Purposes of Data Warehouses

So you’re up and running with all your company’s application systems — marketing, sales, accounting, manufacturing, provisioning, shipping, and human resources – and now you need a reporting system that ties all of this together so senior management actually knows what’s going on. The business has identified over 800 reports that need to be written in the next year, and there’s no way IT will be able to spend that amount of time writing reports, so you need a Business Intelligence package to let the business write their own reports. But the last time one of your developers ran a financial report on the accounting database, it brought the web store to its knees, and the production support team won’t let you near the production database any more. Even worse, some of your application platforms are in the Cloud, some are on-premise, and the reporting interface for each system only works with data in that system. What are you going to do?

Why Build a Data Warehouse?

sisyphusBusiness intelligence activities drive the evolution of data flow within any organization. Data warehouses exist to facilitate the understanding and improvement of their organization’s performance.  

Reporting is improved by offloading I/O from Online Transaction Processing (OLTP) systems, which avoids runaway queries that could kill production transactions processing. Data warehouses provide an opportunity to restructure data for optimal query access

Integration Hub – a central repository for common data that can be more easily shared among applications than point-to-point integration

Compliance – a backup of operational data, perhaps with versioning of records, to provide recovery ability and an audit trail of changes

The field of data warehousing and database theory is mired in ambiguous terminology used to describe various database structures and methodologies. Terminology is absolutely crucial to understanding the concepts. Unfortunately, various parties use a given term in often vastly different ways, or describe the same phenomena differently.  To be clear about this, if a vendor can control the definitions and frame the conversation, they can claim to be a trend-setter and influence the market for solutions.

OLTP vs. Warehouse: Access and Structure

Online Transaction-Processing (OLTP) systems facilitate and manage transaction-oriented applications—that is, the applications built to handle daily business functions such as data entry, financial processing systems, and retail sales. Data warehouses, conversely, are built around the idea of collecting, aggregating, and analyzing data in order to provide valuable business insights.

The contrast between these paradigms is most exemplified by the manner in which data warehouses access data compared to the data access needs of OLTP: whereas OLTP applications are write-heavy (since transactions are being continuously conducted, new information need be incorporated constantly), data warehouse applications are universally read-heavy. Given the frequency data is read from a data warehouse, data should be structured for simple access and tuned to provide quick query results. Data within OLTP applications on the other hand need only be structured to handle the natural business relationships in the data and provide the fastest write and update times, thus optimizing transactions and favoring inserts over queries.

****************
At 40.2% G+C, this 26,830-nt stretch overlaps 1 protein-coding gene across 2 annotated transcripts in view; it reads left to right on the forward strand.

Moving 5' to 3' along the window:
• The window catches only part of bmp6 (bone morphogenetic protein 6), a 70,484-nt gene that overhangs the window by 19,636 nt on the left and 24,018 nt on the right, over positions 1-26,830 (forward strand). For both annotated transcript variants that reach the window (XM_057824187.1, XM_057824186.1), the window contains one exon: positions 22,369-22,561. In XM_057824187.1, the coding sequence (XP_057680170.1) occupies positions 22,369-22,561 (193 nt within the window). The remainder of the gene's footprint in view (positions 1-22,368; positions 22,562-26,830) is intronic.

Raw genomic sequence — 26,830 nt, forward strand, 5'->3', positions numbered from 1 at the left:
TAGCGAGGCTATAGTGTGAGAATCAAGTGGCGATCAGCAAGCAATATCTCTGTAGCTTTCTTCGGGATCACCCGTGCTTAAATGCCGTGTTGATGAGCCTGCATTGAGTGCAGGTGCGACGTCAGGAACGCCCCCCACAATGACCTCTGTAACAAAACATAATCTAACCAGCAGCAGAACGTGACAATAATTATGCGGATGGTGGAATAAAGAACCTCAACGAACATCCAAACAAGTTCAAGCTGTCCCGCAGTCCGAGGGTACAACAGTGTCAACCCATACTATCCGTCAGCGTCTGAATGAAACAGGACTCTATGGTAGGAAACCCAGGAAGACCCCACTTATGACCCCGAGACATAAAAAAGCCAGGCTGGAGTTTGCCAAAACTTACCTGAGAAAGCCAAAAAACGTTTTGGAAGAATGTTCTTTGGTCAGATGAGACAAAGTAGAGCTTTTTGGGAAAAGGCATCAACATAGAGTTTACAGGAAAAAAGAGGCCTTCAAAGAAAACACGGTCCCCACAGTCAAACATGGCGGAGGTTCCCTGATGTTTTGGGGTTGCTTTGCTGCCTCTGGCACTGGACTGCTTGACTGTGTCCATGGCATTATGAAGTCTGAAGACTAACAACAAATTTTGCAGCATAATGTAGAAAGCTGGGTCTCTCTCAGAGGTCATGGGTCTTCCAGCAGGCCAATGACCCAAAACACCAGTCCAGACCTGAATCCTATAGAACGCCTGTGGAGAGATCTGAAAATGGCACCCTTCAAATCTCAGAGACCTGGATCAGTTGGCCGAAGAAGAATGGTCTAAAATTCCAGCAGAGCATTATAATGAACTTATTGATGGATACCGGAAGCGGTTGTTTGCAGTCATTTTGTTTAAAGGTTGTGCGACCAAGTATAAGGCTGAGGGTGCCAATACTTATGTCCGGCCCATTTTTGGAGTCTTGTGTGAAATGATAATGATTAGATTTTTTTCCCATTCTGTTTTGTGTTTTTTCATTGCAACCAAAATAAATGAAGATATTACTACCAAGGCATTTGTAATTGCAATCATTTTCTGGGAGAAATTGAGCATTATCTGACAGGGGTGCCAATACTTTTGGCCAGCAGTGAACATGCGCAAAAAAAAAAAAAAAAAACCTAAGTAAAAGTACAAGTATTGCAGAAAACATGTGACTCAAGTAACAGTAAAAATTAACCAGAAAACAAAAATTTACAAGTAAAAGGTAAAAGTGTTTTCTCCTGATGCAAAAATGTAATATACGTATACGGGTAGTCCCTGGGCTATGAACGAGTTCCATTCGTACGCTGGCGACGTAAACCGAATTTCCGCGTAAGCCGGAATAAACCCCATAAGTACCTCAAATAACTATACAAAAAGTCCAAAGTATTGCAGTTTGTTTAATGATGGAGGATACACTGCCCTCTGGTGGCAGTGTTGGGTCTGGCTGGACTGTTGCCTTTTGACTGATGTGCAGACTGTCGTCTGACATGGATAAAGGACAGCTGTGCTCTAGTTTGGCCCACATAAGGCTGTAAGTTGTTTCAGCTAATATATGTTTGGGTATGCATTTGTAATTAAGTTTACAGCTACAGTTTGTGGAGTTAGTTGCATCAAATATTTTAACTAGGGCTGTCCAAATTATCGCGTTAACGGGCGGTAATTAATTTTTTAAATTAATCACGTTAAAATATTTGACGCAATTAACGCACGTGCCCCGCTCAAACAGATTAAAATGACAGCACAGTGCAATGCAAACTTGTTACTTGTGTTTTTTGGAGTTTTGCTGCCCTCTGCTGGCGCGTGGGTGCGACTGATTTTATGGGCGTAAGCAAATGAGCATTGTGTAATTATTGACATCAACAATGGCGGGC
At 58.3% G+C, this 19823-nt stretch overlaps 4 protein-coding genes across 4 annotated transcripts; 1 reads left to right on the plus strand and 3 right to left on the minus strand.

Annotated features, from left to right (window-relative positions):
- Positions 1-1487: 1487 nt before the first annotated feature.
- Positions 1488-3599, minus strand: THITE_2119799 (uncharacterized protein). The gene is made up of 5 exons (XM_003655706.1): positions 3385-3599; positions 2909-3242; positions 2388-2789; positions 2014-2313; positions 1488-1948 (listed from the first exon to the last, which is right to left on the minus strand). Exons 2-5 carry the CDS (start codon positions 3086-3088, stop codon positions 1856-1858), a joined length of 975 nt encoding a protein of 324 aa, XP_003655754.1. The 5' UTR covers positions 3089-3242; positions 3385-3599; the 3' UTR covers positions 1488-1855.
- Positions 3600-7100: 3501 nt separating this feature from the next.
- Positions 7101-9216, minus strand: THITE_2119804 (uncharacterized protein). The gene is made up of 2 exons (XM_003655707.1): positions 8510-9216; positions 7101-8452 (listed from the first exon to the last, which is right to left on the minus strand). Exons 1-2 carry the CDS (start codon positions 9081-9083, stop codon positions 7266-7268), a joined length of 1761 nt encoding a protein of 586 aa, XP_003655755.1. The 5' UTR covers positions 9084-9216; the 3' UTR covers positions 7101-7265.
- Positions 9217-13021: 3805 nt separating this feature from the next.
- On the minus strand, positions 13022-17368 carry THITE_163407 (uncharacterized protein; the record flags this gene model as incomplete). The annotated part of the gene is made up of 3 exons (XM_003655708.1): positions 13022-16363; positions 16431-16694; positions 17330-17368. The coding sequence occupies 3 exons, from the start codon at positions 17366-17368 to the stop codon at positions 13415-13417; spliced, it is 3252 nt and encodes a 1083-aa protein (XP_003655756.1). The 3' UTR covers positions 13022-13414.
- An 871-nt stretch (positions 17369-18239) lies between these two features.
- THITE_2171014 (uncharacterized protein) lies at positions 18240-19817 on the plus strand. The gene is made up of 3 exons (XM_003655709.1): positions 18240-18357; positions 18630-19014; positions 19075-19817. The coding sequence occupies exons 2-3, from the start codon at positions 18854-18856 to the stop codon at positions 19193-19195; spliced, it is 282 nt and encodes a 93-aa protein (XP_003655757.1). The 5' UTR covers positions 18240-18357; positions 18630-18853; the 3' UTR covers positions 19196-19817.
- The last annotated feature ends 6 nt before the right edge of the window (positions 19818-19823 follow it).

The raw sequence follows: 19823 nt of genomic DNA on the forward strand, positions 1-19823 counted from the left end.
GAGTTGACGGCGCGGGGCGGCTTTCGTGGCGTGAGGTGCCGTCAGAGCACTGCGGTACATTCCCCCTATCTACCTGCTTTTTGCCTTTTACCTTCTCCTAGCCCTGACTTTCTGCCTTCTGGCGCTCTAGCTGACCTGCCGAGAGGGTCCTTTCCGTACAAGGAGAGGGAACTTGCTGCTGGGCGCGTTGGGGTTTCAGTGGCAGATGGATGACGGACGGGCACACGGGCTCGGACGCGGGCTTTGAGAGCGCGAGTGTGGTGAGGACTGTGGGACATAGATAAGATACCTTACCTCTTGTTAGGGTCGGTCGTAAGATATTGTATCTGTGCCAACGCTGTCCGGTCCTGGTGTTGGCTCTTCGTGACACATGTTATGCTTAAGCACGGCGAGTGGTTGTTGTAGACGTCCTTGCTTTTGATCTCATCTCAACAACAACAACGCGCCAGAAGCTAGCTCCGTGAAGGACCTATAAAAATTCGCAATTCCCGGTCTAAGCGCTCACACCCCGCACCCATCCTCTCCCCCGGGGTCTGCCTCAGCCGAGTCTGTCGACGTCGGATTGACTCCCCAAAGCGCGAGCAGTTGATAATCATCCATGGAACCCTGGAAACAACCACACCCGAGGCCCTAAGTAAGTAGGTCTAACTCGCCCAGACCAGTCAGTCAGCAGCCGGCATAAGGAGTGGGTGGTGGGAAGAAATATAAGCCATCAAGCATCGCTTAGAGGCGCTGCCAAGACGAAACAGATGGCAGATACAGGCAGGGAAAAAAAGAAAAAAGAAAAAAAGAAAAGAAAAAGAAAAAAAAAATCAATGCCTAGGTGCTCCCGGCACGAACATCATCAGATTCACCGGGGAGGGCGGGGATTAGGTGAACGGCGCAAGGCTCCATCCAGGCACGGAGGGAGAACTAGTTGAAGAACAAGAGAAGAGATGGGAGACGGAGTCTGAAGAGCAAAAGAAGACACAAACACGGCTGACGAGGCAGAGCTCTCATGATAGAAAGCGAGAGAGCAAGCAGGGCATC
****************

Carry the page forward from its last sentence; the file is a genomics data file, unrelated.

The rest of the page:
Data access priority is only one of a handful of stark differences between the technical considerations for OLTP systems versus data warehouse applications. The volume and nature of the workload for data warehouses differs greatly from that of OLTP. Warehouses facilitate large volumes of often historical data whereas OLTP applications need only use the data necessary to carry out current transactions. Data warehouses are designed to accommodate large and dynamic queries while OLTP systems are much more highly specialized. Data Warehouses utilize bulk data operations whereas OLTP applications utilize more granular data operations that operate on a considerably smaller number of records per transaction. Even the schema design patterns diverge for these two classes of application: OLTP systems utilize highly normalized schemas in order to facilitate quick updates at the cost of slower queries whenever joins are needed, while data warehouses utilize highly de-normalized schemas to boost efficiency and query performance.

OLTP Data Warehouse
Write-Heavy Read-Heavy
Transactional Analytical
High Throughput High Volume
Current Historical
Standard Queries Ad Hoc Queries
Granular Bulk
Normalized structure Denormalized, Cube, Star schema, NoSQL

Schema Styles

Necessity drives design in database architecture: exactly how data will be used determines the most optimal strategy for designing a schema. What, exactly, are the major use cases for an operational data store? A schema for a database used for the purpose of data mining will differ greatly from that of a data store used for reporting—wherein various pre-computed columns provide quick query results for vectors like totals and averages, which in turn contrasts with analysis data stores—which use highly de-normalized data.

The typical normalized relational model is the most widely used among schemas and seeks out to minimize data redundancy and avoid abnormalities in data operations. Star schemas, contrastingly, embrace redundancy through “dimensional modeling” in which multiple specialized data marts are expanded via denormalization to provide fast and efficient reporting. Similarly, data “cubes” provide expanded data with pre-computed fields included for faster analysis. Big Data systems also utilize this strategy through JSON (JavaScript Object Notation) representing the logical structure of documents which may or may not be strictly structured.

{  "glossary": {
"title": "example glossary",
    "GlossDiv": {
      "title": "S",
      "GlossList": {
                   "ID": "SGML",
                   "SortAs": "SGML",
                   "GlossTerm": "Standard Generalized Markup Language",
                   "Acronym": "SGML",
                   "Abbrev": "ISO 8879:1986",
                   "GlossDef": {